Did you know that some plastic baby equipment can be poisonous to some degree?
Learn here why that is and how to protect your baby from BPA by choosing and using the right plastic baby products.
This article is written by Chris, a new dad who is contributing to his thoughts about being a new dad.
A few years back, I thought all baby bottles were safe until I made a little shopping mistake. I was at Babies R’Us with my daughter to pick up some sippy cups. I was proud of my purchase until I got home, and showed my wife only to be scolded for not buying BPA-free cups.
I thought my wife was over-reacting until I got online later that night and realized what BPA really was. I had no idea your everyday plastic baby bottle and sippy cup could be considered unsafe for your baby. But they certainly can.
Make sure you use safe baby equipment the next time feed your infant!
Guide to Using and Choosing Safe Baby Products
- What is the deal with BPA?
- Why your baby equipment may be unsafe?
- What you can do to protect your baby?
What is the deal with BPA?
Earlier this year, the Food and Drug Administration released a report raising concerns about the possible adverse effects of BPA (Bisphenol-A). BPA is a chemical compound found in plastics, used widely in products such as baby bottles and food containers. In addition to the FDA, many consumer safety groups warn of BPA in baby bottles.
BPA has been in use since the 1930s. It has been completely legal almost worldwide until Canada became the first country to restrict its usage in baby bottles in 2008.
Today, plastic baby bottles manufactured by American companies no longer contain BPA. That’s because in 2009 the six major manufacturers of baby bottles and sippy cups stopped making their products with BPA. And in 2012, the U.S. Food and Drug Administration (FDA) banned BPA in the manufacture of all baby bottles and sippy cups.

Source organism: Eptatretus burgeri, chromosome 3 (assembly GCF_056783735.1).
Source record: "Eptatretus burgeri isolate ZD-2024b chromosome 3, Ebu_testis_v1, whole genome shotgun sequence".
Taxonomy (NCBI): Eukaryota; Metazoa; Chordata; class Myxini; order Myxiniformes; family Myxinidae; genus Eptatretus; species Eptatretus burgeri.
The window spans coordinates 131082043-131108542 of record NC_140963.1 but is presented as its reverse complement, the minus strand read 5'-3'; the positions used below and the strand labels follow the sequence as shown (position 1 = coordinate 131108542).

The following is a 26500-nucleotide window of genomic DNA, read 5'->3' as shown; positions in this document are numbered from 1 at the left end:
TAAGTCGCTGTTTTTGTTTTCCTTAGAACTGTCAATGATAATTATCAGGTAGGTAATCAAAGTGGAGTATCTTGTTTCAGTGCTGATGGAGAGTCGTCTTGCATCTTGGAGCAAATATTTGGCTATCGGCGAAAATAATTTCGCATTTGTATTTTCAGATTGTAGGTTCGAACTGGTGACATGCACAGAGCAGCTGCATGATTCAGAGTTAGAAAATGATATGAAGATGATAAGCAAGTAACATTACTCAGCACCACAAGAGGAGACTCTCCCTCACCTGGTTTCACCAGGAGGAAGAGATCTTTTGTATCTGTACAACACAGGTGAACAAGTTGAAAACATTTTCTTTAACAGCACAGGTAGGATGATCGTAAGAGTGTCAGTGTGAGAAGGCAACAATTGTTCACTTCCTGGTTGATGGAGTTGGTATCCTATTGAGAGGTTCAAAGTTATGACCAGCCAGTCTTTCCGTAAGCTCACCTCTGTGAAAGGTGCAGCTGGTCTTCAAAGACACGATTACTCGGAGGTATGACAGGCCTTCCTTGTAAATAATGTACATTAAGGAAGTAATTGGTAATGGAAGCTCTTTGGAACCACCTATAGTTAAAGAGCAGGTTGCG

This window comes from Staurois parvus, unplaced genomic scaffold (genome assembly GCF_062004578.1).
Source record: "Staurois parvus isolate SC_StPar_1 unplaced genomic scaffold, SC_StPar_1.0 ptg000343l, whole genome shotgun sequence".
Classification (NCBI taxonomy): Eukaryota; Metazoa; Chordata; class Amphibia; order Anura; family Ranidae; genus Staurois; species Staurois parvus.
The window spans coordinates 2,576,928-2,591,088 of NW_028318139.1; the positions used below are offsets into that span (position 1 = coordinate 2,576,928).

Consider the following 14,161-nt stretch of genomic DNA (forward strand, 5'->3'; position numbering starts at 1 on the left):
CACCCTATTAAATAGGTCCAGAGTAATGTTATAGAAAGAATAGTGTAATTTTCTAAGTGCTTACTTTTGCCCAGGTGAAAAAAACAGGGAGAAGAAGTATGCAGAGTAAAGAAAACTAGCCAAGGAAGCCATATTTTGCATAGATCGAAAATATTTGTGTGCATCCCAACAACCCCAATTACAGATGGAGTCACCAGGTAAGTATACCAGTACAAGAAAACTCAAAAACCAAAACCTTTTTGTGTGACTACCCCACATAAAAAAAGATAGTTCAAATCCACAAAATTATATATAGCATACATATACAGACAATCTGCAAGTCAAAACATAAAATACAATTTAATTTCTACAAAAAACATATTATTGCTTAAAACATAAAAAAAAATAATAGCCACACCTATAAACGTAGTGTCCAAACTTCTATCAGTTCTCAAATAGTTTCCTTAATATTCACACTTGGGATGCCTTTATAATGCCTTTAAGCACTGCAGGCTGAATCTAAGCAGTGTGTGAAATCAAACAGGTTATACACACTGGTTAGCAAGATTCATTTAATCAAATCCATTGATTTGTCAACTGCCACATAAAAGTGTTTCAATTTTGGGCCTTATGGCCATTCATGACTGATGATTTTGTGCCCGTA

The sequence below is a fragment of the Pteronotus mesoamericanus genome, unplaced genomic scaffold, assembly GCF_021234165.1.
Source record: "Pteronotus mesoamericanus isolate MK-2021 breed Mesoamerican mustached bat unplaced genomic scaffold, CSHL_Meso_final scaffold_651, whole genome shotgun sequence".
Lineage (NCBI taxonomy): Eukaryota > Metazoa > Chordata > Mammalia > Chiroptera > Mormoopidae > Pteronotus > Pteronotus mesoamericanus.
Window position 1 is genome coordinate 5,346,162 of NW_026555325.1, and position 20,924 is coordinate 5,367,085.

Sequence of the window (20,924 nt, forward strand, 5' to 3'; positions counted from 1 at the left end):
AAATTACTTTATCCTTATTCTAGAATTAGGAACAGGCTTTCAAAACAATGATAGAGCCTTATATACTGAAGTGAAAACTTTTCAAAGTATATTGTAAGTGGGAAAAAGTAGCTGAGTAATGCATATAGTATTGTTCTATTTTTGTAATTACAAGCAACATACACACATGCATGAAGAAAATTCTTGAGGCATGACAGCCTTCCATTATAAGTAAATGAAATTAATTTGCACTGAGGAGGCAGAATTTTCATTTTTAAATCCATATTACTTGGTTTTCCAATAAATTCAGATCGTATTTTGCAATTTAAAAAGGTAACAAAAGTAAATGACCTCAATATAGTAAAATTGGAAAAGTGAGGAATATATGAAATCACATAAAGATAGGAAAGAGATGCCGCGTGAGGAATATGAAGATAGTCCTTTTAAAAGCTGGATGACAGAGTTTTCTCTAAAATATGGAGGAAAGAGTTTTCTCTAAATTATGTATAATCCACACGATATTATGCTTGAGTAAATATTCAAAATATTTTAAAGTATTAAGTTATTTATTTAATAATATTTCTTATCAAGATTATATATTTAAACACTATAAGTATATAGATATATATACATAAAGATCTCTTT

So at least baby bottles in the US is now safe – unless you have some old bottle that you still use!
But then why worry?
Why your baby equipment may still be unsafe?
BPA is also used widely in the linings of formula cans, toys, water bottles, and dental sealants. Experts believe the BPA chemical is most dangerous when it reaches into the baby bottle, and gets into the food or liquid consumed by babies, and this is why BPA is now prohibited in at least the US in baby bottles.
While not a lot of research can tell us the effects of BPA on humans, studies on animals suggest it may be dangerous to brain development, the reproductive system, and the immune system. Experts from the Environmental Protection Agency (EPA) strongly believe BPA levels currently found in humans are higher than the levels found to cause problems in the studies on animals.
What you can do to protect your baby from BPA?
Experts suggest some of the following steps can be taken to reduce your baby’s exposure to BPA:
- Breastfeed your baby in order to avoid BPA in bottles and formula can liners – especially if you live somewhere where BPA is allowed in baby bottles.
- If you bottle-feed, use glass bottles or BPA-free bottles. Find BPA free brands and products here at Amazon.
- If you formula feed, use a powdered brand.
- When your plastic baby bottles and sippy cups turn cloudy, scratched, or cracked, throw them away unless you are sure that they are BPA free.
- No plastic cups, bottles, sippy cups or food containers in the dishwasher or microwave!
- When buying any plastic bottles, sippy cups or food containers, look at the code on the bottom of the containers. Avoid purchasing ones labeled with the number 7 (they contain BPA), number 3 (they may contain phthalates – another possible contaminant) and number 6 (they may contain styrene – same).
More On Bottle Feeding
- Tips For Bottle Feeding You Baby Day And Night
- Weaning From Bottle To Sippy Cup
- Bottle-Feeding, Formula And Baby Tooth Decay
- EFSA Europe on Bisphenol
- Bisphenol A (BPA): Use in Food Contact Application
Paula Dennholt founded Easy Baby Life in 2006 and has been a passionate parenting and pregnancy writer since then. Her parenting approach and writing are based on studies in cognitive-behavioral models and therapy for children and her experience as a mother and stepmother. Life as a parent has convinced her of how crucial it is to put relationships before rules. She strongly believes in positive parenting and a science-based approach.
Paula cooperates with a team of pediatricians who assist in reviewing and writing articles.